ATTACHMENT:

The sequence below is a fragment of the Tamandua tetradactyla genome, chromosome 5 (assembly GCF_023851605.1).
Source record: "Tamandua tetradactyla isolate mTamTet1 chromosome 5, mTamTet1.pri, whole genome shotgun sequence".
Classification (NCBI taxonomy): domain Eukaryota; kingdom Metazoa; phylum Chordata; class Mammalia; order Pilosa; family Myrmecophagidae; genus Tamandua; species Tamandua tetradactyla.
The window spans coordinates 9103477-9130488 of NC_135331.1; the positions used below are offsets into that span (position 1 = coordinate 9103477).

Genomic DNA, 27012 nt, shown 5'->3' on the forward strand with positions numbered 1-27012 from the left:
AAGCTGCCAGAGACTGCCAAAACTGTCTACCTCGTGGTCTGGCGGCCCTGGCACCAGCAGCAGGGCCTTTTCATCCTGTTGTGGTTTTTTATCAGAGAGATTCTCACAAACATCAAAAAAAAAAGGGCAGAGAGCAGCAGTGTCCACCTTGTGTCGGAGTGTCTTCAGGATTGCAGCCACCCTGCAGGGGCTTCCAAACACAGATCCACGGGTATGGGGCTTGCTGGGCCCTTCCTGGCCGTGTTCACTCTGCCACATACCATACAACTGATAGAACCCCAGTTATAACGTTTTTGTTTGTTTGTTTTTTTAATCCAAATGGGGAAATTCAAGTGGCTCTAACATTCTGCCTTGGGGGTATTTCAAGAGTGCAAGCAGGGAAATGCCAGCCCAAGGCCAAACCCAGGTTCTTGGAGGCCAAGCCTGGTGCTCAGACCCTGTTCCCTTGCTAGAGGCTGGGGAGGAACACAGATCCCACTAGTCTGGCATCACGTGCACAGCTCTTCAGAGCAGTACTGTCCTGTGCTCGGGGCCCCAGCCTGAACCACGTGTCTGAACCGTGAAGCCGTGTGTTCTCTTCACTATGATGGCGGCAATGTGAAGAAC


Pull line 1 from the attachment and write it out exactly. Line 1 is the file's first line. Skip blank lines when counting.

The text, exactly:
The sequence below is a fragment of the Tamandua tetradactyla genome, chromosome 5 (assembly GCF_023851605.1).